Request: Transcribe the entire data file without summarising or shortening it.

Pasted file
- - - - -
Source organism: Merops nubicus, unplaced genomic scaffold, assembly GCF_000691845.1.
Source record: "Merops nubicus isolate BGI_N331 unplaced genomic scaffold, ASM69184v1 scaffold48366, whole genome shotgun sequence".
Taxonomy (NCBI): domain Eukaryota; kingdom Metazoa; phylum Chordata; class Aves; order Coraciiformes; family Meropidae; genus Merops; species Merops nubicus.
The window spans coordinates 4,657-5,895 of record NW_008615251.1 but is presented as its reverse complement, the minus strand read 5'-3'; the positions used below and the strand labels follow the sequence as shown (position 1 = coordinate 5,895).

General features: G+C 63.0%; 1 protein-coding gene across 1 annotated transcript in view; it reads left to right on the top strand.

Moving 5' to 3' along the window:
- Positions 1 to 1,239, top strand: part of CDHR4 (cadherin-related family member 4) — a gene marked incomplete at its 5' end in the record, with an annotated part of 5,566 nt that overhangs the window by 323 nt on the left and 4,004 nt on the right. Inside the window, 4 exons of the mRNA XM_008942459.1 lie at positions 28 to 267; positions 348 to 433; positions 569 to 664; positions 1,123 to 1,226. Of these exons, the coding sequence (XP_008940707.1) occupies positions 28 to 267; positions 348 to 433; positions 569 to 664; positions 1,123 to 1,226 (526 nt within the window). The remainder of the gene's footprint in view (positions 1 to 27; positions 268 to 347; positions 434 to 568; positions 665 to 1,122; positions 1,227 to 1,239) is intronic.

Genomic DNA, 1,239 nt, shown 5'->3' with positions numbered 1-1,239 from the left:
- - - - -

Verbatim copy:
Source organism: Merops nubicus, unplaced genomic scaffold, assembly GCF_000691845.1.
Source record: "Merops nubicus isolate BGI_N331 unplaced genomic scaffold, ASM69184v1 scaffold48366, whole genome shotgun sequence".
Taxonomy (NCBI): domain Eukaryota; kingdom Metazoa; phylum Chordata; class Aves; order Coraciiformes; family Meropidae; genus Merops; species Merops nubicus.
The window spans coordinates 4,657-5,895 of record NW_008615251.1 but is presented as its reverse complement, the minus strand read 5'-3'; the positions used below and the strand labels follow the sequence as shown (position 1 = coordinate 5,895).

General features: G+C 63.0%; 1 protein-coding gene across 1 annotated transcript in view; it reads left to right on the top strand.

Moving 5' to 3' along the window:
- Positions 1 to 1,239, top strand: part of CDHR4 (cadherin-related family member 4) — a gene marked incomplete at its 5' end in the record, with an annotated part of 5,566 nt that overhangs the window by 323 nt on the left and 4,004 nt on the right. Inside the window, 4 exons of the mRNA XM_008942459.1 lie at positions 28 to 267; positions 348 to 433; positions 569 to 664; positions 1,123 to 1,226. Of these exons, the coding sequence (XP_008940707.1) occupies positions 28 to 267; positions 348 to 433; positions 569 to 664; positions 1,123 to 1,226 (526 nt within the window). The remainder of the gene's footprint in view (positions 1 to 27; positions 268 to 347; positions 434 to 568; positions 665 to 1,122; positions 1,227 to 1,239) is intronic.

Genomic DNA, 1,239 nt, shown 5'->3' with positions numbered 1-1,239 from the left: